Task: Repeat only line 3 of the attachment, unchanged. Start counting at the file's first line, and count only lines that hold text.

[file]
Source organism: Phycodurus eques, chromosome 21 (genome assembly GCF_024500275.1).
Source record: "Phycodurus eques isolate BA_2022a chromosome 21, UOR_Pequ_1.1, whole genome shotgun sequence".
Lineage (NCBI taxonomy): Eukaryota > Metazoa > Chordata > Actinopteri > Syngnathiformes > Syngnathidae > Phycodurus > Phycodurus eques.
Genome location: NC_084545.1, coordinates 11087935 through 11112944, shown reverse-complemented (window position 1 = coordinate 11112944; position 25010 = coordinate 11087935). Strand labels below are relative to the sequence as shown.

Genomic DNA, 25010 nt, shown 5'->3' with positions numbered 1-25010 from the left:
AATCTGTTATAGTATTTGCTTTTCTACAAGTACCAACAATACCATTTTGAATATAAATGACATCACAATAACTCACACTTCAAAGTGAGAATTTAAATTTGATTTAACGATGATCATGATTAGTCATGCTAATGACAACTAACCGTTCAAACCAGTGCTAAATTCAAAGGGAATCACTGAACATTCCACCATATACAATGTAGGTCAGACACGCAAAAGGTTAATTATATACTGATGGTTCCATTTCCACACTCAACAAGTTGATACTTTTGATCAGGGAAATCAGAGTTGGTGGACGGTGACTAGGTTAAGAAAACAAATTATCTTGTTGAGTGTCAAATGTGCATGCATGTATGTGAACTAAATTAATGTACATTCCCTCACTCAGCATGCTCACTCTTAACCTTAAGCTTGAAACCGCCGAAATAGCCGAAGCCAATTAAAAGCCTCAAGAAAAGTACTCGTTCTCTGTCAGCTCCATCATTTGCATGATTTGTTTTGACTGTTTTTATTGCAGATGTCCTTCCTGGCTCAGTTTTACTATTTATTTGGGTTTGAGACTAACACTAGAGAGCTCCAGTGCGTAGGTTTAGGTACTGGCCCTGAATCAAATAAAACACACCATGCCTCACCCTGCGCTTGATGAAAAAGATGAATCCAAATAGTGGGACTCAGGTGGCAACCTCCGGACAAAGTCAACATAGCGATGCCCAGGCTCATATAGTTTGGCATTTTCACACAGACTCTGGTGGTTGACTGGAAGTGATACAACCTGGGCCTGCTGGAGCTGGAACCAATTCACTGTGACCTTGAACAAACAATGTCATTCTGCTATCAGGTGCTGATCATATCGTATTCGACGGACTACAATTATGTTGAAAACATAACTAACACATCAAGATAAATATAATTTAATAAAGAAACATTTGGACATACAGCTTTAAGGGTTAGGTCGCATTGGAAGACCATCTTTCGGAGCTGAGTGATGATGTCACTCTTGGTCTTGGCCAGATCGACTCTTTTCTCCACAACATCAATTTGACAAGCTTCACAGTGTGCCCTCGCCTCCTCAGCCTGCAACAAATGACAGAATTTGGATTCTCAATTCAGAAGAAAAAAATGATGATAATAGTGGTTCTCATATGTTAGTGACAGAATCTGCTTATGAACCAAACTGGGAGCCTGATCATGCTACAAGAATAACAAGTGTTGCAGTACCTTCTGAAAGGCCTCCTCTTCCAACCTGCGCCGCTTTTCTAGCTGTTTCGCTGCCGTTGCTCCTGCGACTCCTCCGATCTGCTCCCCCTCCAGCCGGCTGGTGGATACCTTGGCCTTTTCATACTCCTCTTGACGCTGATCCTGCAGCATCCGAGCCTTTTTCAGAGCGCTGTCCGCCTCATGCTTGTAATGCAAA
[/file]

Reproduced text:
Lineage (NCBI taxonomy): Eukaryota > Metazoa > Chordata > Actinopteri > Syngnathiformes > Syngnathidae > Phycodurus > Phycodurus eques.